The Telegraph
 
 
ARCHIVES
Since 1st March, 1999
 
THE TELEGRAPH
 
 
Email This Page
Finger at dark man in 30s

Siliguri, Nov. 21: A man in his early thirties may have planted the bomb that ripped through a coach of a passenger train last evening at Belakoba, 28 km from here.

Yet to be identified, the dark-complexioned man was one of the passengers travelling in the general bogie of the New Jalpaiguri (NJP)-Haldibari Passenger that was blown up, killing seven persons and leaving 53 wounded.

Two women, who were in the bogie but managed to escape the brunt of the blast, had noticed the man when the train chugged into the station a little after 6.05 pm. From her bed at the Northeast Frontier Railway Hospital at NJP, Chanchala Saha (27) said: “It was raining heavily and the lights of the bogie had gone out just before the train pulled into the station. As soon as it reached the station, I saw a young man in the coach push through the crowd of passengers, rush to the gate and jump on to the tracks.”

Ira Paul (48), like Saha, is a resident of Siliguri’s North Colony, and she too had seen the man, who was bending down to place something on a vegetable sack kept under a seat near the gate that was facing the tracks.

Though K.L. Meena, the inspector-general of police for north Bengal, refused to confirm whether the two versions would be used to make a portrait of the suspect, he did not deny it either. “Our men are applying all possible methods to track down the militant gang,” he said.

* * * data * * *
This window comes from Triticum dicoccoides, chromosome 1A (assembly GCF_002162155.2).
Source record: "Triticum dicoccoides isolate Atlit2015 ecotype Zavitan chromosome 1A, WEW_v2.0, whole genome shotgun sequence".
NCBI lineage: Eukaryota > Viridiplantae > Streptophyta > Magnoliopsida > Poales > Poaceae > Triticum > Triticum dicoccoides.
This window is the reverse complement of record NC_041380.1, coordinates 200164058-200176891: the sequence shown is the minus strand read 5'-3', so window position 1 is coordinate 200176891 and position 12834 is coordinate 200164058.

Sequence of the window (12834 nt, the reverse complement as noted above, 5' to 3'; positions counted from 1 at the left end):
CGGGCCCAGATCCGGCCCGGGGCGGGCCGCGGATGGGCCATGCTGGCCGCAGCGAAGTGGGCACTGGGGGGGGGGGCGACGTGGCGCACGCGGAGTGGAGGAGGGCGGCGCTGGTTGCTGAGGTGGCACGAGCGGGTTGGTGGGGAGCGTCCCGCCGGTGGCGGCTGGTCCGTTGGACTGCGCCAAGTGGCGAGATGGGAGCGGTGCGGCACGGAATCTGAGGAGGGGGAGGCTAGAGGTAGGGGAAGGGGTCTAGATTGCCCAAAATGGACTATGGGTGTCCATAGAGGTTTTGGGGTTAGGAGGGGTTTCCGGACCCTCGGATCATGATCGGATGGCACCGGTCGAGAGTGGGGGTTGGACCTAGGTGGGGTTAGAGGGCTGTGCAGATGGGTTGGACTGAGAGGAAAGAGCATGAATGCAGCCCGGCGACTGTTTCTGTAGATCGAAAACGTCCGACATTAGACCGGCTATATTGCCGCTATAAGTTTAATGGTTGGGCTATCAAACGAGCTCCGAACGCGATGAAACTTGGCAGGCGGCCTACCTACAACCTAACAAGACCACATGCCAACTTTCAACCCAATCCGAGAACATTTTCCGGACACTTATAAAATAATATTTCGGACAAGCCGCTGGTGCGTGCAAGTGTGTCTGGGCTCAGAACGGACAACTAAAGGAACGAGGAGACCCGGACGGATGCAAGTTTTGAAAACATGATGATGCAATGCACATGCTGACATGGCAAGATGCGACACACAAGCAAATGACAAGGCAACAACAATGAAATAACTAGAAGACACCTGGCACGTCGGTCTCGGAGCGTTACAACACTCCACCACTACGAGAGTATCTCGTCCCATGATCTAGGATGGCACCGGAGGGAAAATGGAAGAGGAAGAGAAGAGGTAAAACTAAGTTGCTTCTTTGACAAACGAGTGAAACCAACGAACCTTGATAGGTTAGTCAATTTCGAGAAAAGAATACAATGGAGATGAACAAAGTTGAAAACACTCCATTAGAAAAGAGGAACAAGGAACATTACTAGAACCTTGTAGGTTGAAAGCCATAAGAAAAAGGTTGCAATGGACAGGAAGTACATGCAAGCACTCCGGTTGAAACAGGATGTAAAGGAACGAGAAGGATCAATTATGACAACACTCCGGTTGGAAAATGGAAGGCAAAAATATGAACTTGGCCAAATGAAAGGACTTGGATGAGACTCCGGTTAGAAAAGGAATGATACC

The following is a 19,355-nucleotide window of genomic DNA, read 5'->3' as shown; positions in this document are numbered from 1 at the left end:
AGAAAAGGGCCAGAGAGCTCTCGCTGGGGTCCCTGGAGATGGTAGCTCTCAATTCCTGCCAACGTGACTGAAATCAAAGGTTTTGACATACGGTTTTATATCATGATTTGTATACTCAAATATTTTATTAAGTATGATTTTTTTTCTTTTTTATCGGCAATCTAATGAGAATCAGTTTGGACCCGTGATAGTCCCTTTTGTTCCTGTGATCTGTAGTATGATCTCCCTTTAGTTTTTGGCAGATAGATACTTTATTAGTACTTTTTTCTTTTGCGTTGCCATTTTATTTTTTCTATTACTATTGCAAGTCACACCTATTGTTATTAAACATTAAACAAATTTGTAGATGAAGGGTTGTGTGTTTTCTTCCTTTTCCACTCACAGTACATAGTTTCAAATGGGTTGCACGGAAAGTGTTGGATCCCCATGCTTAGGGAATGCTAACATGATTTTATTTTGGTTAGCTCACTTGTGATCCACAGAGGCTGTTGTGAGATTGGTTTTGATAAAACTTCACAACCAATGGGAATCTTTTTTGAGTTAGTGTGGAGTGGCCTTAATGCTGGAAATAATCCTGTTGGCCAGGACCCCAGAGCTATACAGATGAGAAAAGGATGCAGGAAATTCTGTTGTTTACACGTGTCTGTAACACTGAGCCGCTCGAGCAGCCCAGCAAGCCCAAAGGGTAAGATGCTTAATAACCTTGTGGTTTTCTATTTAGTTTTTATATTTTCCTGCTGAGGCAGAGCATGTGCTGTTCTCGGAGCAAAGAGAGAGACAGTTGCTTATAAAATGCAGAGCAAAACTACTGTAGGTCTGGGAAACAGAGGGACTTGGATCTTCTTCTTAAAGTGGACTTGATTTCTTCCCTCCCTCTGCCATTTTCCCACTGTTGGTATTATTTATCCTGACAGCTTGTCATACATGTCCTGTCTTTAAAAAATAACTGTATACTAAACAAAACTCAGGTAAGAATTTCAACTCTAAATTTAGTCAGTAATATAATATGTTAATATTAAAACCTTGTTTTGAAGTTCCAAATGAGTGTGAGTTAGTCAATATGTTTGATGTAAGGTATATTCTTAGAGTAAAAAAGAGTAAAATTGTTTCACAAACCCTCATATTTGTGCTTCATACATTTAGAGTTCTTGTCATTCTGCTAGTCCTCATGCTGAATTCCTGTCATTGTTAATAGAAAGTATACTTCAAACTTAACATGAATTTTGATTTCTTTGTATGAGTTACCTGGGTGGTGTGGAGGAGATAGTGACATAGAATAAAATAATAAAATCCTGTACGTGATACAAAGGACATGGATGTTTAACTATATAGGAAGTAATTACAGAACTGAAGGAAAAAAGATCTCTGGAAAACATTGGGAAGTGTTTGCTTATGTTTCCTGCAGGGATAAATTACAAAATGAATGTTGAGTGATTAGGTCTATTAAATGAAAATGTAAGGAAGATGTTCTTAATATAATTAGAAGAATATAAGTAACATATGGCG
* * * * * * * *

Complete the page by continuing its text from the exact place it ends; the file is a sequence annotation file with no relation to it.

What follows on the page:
Additional superintendent of Jalpaiguri police, T.K. Das, however, said the identity kit would be prepared on the basis of the eyewitness accounts. “But fear-psychosis could also generate such ideas,” he warned.

“The man was possibly a lesser-trained KLO linkman, who was assigned to plant the bomb in any of the two cars of the passenger train that were to be attached to the Darjeeling Mail at NJP station,” said a senior intelligence officer. “But thinking that the general bogie would be connected to the Sealdah-bound mail train, he planted the device there.”

The train, however, was delayed in order to let the Up Haldibari Passenger pass. “He realised it was already late and the bomb would go off soon. So he jumped off at Belakoba,” the officer added.

Sujit Sarkar, the additional director-general (Intelligence Bureau), told The Telegraph over phone from Calcutta: “Though we are yet to ascertain the size and character of the explosive, it is almost clear that KLO and Ulfa militants had organised the blast.”

Top
Email This Page